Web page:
Late in 2018 The Wilderness Society released a book that was ‘forty years in the making‘, Wilderness: Celebrating Australia’s Protected Places.  To quote TWS: “This magnificent book showcases landscapes protected over 40 years of Wilderness Society campaigns. This includes Kakadu, Daintree, the Kimberley and, of course, Tasmania’s mighty Franklin River. Its pages tell the inspiring story of how people power can rescue the future.”  Hallelujah to that.  Its 180 pages, 30 cm x 30 cm and you can even buy a Special Edition with a ‘clam shell box’!

The book includes six of my images, and can be purchased here to help celebrate past wins and to support ongoing TWS campaigns for nature.

Katoomba Hospital artwork

I was both surprised and pleased to be selected by art consultants to create a large-scale photographic mural for the new Community Dialysis Unit at Katoomba Hospital.  The brief called for a “memorable, restful and welcoming” artwork stretching the full length of the facility – a wall 23.5 metres long.  With windows and other interruptions, this was a challenging task, on a tight timeframe.  So I enlisted my colleagues and friends Ian Charles and Marianne Walsh of Nature Tourism Services to apply their aesthetic, design and photo-editing skills.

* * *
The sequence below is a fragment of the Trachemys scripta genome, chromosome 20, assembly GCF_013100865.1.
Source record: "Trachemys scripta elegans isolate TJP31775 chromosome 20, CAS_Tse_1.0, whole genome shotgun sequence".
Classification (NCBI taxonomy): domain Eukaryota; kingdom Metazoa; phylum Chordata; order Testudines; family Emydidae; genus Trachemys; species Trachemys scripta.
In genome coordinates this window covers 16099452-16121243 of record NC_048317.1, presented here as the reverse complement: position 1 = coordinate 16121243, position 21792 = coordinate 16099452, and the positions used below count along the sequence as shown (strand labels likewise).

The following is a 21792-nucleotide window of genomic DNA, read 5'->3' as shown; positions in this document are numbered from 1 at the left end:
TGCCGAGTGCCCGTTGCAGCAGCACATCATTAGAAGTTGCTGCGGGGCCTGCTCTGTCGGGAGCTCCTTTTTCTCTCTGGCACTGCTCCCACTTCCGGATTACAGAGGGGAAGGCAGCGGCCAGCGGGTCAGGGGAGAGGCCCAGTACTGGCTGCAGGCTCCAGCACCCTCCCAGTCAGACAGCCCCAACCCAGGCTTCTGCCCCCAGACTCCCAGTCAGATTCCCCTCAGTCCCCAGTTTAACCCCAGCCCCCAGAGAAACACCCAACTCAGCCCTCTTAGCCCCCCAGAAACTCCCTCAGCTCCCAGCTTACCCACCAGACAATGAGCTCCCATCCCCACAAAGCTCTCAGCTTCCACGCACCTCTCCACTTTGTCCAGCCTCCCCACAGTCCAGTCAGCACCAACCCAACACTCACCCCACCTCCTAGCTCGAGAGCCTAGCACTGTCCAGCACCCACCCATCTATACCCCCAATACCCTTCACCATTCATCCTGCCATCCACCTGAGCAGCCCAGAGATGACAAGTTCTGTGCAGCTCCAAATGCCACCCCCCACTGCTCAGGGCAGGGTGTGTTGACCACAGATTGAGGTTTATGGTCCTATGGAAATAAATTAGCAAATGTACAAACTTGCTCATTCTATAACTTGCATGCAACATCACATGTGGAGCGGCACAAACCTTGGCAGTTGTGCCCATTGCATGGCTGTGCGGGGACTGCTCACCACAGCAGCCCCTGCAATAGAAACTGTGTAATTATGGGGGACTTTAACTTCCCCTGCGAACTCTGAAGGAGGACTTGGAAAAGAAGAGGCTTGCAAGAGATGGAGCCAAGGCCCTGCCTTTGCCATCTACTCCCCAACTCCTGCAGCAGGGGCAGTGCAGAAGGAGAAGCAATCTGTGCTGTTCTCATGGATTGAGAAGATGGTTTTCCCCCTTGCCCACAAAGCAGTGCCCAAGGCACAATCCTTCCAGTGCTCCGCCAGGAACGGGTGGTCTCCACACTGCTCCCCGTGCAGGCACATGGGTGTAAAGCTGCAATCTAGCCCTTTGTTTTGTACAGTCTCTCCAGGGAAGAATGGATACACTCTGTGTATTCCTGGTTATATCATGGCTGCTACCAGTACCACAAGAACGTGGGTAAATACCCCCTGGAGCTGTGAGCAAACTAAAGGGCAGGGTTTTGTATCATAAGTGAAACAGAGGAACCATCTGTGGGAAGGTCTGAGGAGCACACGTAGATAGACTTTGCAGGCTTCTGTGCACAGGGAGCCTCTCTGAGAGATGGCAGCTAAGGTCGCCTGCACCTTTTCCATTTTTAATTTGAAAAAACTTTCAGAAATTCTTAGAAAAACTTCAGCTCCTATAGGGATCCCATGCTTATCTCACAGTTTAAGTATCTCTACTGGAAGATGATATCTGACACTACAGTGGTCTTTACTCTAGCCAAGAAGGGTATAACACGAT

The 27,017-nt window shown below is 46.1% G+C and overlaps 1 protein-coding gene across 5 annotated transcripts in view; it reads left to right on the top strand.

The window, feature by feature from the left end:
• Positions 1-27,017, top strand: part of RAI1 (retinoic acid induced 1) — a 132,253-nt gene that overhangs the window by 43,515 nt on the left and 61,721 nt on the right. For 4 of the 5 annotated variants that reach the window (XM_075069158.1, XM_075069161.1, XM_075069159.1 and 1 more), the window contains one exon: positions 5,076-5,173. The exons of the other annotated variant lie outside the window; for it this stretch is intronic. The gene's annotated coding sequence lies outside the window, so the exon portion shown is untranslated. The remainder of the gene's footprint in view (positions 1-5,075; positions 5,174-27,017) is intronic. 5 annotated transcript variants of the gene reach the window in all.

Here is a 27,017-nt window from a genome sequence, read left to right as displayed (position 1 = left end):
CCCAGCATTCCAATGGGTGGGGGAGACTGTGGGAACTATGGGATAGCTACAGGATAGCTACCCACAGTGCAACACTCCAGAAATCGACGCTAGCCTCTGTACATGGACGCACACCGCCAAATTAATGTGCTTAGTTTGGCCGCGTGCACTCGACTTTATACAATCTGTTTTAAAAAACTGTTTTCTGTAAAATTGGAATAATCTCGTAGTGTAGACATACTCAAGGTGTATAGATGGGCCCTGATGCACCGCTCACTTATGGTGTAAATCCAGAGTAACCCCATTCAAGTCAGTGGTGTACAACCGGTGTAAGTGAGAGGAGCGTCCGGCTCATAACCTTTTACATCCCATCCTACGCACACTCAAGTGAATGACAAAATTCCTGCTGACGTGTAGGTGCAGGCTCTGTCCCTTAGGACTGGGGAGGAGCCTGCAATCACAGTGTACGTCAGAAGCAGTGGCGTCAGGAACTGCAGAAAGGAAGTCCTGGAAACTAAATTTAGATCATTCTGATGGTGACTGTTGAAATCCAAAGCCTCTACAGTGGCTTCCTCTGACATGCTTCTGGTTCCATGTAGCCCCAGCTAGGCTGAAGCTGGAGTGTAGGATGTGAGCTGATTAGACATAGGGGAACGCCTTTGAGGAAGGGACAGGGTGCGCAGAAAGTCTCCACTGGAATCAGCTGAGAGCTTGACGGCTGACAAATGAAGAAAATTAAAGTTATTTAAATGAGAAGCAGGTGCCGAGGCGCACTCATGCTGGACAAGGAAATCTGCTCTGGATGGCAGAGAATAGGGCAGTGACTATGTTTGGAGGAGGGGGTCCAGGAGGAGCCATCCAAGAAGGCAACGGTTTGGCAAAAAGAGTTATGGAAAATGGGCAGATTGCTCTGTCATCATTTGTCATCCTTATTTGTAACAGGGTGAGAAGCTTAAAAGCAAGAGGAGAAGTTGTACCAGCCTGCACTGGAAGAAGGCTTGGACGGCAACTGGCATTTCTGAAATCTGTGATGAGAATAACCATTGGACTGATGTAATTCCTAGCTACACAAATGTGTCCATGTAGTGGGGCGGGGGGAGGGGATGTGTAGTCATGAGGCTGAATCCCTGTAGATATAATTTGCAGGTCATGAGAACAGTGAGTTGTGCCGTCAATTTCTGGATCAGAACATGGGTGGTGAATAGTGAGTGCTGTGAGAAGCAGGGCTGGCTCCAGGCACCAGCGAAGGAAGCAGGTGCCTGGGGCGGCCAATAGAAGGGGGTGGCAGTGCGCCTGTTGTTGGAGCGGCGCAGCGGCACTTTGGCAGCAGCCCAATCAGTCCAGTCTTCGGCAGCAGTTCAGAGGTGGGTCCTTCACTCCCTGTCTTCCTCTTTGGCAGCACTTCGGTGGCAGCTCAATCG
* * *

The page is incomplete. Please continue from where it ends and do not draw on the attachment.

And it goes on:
Part of the mural “Flourish”, showing windows

We came up with a composite of several misty forest scenes from the higher Blue Mountains, with some inserted flora and fauna.  The clients liked it and the printer completed a tricky install just in time for the opening in July.  We hope the mural improves the experience of dialysis patients, who visit the unit up to three times a week for up to fours hours at a time.  The unit is divided into three treatment ‘rooms’ and we designed the mural to provide some variety by being different but congruent across the rooms.